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Key words: 'George Orwell' (this phrase)
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AQ-228960-15

Carroll University (Waukesha, WI 53186-5593)
Scott Edward Hendrix (Project Director: September 2014 to present)

NEH Enduring Questions Course on the Social Response to Poverty

The development and teaching of a new seminar for first-year students to examine religious, philosophical, and historical views on poverty and its role in human life.

The proposed course addresses the question of how a society should deal with poverty. From the author of the book of Matthew to George Orwell and beyond, many have struggled with this intransigent issue. It is a question with particular salience to today's "Millenials." Therefore, this is an opportunity to engage and excite students about their education while considering the manifold causes of poverty, its effects, and the way in which people of differing cultures address the issue. I will introduce first year students to a wide range of cultural views and a blend of disciplinary approaches. In this way, I plan to open their eyes to the varied ways that cultural conditions shape the way people view even the most universal and fundamental issues, while also showing how varying disciplinary outlooks work together to enhance our understanding of the world.

[Grant products]

Project fields:
Comparative Religion; History, General; Interdisciplinary Studies, General

Program:
Enduring Questions: Pilot Course Grants

Division:
Education Programs

Total amounts:
$18,264 (approved)
$17,959 (awarded)

Grant period:
5/1/2015 – 12/31/2017


AQ-50660-12

New York University (New York, NY 10012-1019)
Martha Dana Rust (Project Director: September 2011 to present)

NEH Enduring Questions Course on "What Is Memory?"

The development of an undergraduate honors seminar on the question, What is memory?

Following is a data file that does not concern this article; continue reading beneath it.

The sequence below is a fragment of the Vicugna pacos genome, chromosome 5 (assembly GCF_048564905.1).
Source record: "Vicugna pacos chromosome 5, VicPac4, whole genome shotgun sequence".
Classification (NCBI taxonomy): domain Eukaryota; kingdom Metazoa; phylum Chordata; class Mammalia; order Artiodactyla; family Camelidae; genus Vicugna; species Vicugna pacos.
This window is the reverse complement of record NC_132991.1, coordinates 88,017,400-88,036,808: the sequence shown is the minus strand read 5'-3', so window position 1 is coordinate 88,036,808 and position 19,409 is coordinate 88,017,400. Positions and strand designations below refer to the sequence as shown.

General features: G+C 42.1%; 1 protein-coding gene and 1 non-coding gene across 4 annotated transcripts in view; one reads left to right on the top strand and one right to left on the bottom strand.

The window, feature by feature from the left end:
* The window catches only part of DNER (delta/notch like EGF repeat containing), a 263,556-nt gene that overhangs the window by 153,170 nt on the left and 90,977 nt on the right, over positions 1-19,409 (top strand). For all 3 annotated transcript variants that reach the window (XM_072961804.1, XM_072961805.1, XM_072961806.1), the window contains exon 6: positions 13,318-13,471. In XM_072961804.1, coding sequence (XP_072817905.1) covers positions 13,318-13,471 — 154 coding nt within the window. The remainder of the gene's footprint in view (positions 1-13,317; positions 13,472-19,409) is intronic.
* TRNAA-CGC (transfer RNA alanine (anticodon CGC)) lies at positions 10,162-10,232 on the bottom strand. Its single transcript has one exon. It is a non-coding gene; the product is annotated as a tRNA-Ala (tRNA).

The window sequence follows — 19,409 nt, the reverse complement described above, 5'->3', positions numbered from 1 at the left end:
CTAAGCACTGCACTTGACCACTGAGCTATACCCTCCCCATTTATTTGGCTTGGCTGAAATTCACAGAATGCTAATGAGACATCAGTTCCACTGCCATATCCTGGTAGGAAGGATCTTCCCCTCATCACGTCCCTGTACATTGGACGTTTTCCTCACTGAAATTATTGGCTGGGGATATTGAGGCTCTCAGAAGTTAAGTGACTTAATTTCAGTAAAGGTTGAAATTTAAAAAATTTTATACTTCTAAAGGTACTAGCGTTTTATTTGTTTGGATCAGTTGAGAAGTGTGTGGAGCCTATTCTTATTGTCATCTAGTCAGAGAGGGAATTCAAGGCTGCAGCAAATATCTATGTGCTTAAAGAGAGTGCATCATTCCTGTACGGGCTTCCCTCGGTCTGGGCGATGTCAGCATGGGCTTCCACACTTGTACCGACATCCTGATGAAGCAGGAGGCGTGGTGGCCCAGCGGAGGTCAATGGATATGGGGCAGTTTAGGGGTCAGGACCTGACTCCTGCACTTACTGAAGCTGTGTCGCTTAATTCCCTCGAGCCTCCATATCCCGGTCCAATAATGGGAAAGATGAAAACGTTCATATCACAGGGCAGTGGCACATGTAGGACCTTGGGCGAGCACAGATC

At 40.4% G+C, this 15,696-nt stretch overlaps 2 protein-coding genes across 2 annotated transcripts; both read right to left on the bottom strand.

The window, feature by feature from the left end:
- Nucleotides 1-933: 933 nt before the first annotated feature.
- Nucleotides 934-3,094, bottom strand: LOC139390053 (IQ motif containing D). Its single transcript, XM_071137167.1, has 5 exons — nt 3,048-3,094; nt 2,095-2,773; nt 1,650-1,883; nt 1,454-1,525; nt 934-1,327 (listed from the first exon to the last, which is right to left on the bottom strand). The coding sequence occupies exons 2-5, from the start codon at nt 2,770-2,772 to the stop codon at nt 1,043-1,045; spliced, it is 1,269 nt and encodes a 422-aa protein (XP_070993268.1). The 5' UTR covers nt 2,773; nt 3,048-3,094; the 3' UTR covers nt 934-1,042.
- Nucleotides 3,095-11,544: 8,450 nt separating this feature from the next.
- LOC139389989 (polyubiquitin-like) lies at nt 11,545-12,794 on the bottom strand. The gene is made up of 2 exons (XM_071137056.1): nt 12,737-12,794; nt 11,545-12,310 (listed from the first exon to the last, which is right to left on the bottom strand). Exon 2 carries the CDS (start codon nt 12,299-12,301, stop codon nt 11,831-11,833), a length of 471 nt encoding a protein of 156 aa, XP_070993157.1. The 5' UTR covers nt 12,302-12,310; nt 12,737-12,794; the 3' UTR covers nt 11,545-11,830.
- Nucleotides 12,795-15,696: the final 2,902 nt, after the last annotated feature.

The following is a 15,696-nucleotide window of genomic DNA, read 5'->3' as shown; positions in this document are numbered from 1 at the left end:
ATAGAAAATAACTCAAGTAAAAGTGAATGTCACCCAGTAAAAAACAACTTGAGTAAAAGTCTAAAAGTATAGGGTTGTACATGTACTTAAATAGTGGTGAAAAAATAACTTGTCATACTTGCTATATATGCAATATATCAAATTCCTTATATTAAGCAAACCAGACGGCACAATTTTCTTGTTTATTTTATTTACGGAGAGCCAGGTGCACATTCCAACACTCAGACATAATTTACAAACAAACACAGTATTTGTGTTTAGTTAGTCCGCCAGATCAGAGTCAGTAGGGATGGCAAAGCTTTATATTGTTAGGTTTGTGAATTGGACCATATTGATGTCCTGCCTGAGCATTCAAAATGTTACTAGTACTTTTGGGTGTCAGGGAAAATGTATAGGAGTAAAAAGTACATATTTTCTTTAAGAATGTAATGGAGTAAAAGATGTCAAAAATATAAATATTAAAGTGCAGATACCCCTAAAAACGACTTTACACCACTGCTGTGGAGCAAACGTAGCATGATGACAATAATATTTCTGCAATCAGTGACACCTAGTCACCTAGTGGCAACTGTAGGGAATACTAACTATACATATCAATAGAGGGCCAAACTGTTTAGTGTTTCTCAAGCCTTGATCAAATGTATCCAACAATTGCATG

Martha Rust, an associate professor of English with a specialty in medieval literature and a background in nursing, and Suzanne England, a professor of social work with an interest in gerontology, develop a course on memory as a source "from which we draw both in acting as morally astute agents in the present and in envisioning new possibilities for the future." In approaching the subject, the course addresses such subsidiary questions and issues as, Where does memory exist in the brain, and what are its connections with sensory organs? Why do our memories change, and how accurate are they? What is the connection between memory and the self-and with language and story-telling? Can a preoccupation with memories forestall beneficial growth and change? and What events are best forgotten and how do we go about forgetting them? The course is divided into six units, the first three on memory in its "untrained and personal states" and the last three on the "training of memory, its uses and abuses." The first unit approaches childhood memories through readings in Augustine's Confessions, Eric Kandel's In Search of Memory: The Emergence of a New Science of Mind, and Tolstoy's The Death of Ivan Ilyich. The second unit, on the idea of memory, draws on David Bloch, Aristotle on Memory and Recollection; Henri Bergson, Matter and Memory; Sigmund Freud, "Screen Memories"; John Locke, An Essay Concerning Human Understanding; Plato, Theaetetus; William Wordsworth, "Tintern Abbey"; and W.G. Sebald, Vertigo. In the third section, on the science of memory, the class reads more from Kandel's book, studies Jamie Ward's The Student's Guide to Cognitive Neuroscience, and views Akira Kurosawa's film Rashomon. The fourth unit, on memory in art, draws on additional chapters from Augustine, Borges's "Funes the Memorious," Thomas Bradwardine's "On Acquiring a Trained Memory," and A. R. Luria's The Mind of a Mnemonist: A Little Book about a Vast Memory. The fifth section, on cultural memory, includes Italo Calvino's "World Memory," Primo Levi's The Drowned and the Saved, and George Orwell's Nineteen Eighty-Four. In the final unit, on forgetting, the class utilizes Janna Quitney Anderson, "Does Google Make Us Stupid?"; Alice Munro, "The Bear Came Over the Mountain"; and Sarah Polley's film version of Munro's story. Professors Rust and England draw on the materials in the course bibliography to grow intellectually in such areas as cultural memory studies and the practice of memory in a variety of time periods; in addition, Professor England benefits from Professor Rust's nursing background and knowledge of cognitive neuroscience and Professor Rust benefits from Professor England's scholarly expertise. The course includes a website and an electronic discussion board to foster intellectual community.